The Defense Advanced Research Projects Agency (DARPA) has made an award to Arktis Radiation Detectors Ltd. of Zurich, Switzerland in support of the SIGMA Program.
SIGMA is a DARPA Defense Sciences Office (DSO) effort to back novel approaches to low cost, high efficiency, packaged radiation detectors for identifying hidden threats, ranging from special nuclear materials (SNM) to radiological sources.
The SIGMA Broad Agency Announcement (BAA) was released in December 2013 and this is the first award announced under the research and development funding mechanism.
The Arktis award is valued at $199,830 for the base contract with a $1,048,238 option.
While the award announcement does not provide specifics, the BAA generally sought concepts for advancing both personal (e.g., belt mounted, pocket-size, worn) and large area (~meter-scale) radiation detectors that will allow an order of magnitude reduction in cost per unit while significantly increasing detection capability compared to the current state-of-the art.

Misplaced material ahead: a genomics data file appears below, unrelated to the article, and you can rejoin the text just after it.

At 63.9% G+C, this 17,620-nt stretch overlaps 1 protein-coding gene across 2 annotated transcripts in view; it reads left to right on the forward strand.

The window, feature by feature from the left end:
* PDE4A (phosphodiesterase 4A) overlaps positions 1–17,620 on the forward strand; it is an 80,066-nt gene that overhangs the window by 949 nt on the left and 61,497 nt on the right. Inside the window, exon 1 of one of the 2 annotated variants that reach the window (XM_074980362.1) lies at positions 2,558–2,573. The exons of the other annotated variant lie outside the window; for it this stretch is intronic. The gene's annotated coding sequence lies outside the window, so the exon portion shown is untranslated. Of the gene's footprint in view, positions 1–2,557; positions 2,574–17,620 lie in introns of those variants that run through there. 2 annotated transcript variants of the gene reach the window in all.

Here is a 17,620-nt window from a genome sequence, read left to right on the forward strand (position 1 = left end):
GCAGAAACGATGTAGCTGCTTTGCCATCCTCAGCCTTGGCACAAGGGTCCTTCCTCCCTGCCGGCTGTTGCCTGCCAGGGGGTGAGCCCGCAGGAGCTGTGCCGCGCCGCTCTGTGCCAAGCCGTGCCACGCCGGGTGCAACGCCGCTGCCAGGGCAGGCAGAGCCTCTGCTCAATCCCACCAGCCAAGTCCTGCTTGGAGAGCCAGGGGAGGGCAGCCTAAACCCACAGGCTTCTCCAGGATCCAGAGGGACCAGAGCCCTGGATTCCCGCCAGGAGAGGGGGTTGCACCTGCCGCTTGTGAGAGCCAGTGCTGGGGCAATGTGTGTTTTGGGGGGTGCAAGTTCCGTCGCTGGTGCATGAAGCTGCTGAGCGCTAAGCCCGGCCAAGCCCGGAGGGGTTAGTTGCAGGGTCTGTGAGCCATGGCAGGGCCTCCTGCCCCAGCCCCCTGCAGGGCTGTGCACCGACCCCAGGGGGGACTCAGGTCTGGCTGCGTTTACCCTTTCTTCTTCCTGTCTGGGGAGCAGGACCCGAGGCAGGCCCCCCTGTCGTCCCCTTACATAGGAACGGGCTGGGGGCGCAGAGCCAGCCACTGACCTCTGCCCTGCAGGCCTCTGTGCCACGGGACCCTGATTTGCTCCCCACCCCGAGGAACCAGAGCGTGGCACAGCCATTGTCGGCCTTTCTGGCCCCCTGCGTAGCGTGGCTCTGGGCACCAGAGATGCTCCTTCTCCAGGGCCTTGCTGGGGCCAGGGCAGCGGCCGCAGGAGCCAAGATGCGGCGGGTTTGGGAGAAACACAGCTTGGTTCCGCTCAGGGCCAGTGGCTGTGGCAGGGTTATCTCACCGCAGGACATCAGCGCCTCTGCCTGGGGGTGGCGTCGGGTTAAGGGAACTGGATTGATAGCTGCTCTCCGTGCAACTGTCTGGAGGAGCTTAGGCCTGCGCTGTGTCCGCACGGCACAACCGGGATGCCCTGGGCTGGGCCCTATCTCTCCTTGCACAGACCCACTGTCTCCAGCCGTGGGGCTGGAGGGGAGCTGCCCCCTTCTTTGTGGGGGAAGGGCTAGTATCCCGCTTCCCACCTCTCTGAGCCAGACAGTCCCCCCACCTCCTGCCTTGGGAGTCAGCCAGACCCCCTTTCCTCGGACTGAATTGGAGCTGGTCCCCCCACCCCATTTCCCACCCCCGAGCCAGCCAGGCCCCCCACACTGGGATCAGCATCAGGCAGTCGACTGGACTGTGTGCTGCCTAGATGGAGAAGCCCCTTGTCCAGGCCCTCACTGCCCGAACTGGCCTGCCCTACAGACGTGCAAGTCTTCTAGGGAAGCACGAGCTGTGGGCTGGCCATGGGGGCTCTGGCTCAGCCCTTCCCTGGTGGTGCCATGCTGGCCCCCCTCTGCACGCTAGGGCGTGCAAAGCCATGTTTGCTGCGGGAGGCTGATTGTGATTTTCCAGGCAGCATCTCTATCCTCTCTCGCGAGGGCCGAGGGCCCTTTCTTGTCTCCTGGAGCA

Arktis Radiation Detectors Ltd. in May 2014 announced a new system called Modular Detection System for Special Nuclear Material (MODES_SNM) designed to better detect radiological threats by being more precise in distinguishing their radiation signature from natural backgrounds.
MODES_SNM was developed via a consortium made up of Arktis Radiation Detectors Ltd, the University of Padova (Italy), the National Centre for Nuclear Research in Poland, ETH Zurich (Switzerland), CAEN Spa (Italy), the University of Insubria (Italy), the Revenue Commissioners (Ireland), and the University of Liverpool (UK).
MODES_SNM is the first of its kind to combine fast and thermal neutron detection. It has already undergone rigorous tests at the European Commission’s Joint Research Centre and the Port of Rotterdam, and is now being tested by customs organizations.
As part of the recent tests the system has been used to verify that parked containers do not contain threats such as uranium, plutonium, or radiological components for “dirty bombs”.
A unique advantage of the MODES_SNM system – which is modular and mission configurable – is its ability to identify materials surrounding a potential threat object. This information is of high value, as it can allow operators to exclude the possibility of a detected plutonium source being a “ready-to-go” nuclear weapon.
The MODES_SNM system is also noted to be more sustainable than many current systems, as it does not use 3He, the expensive raw material that is typically used in most neutron detection systems.
Sources: FBO.gov, Arktis Radiation Detectors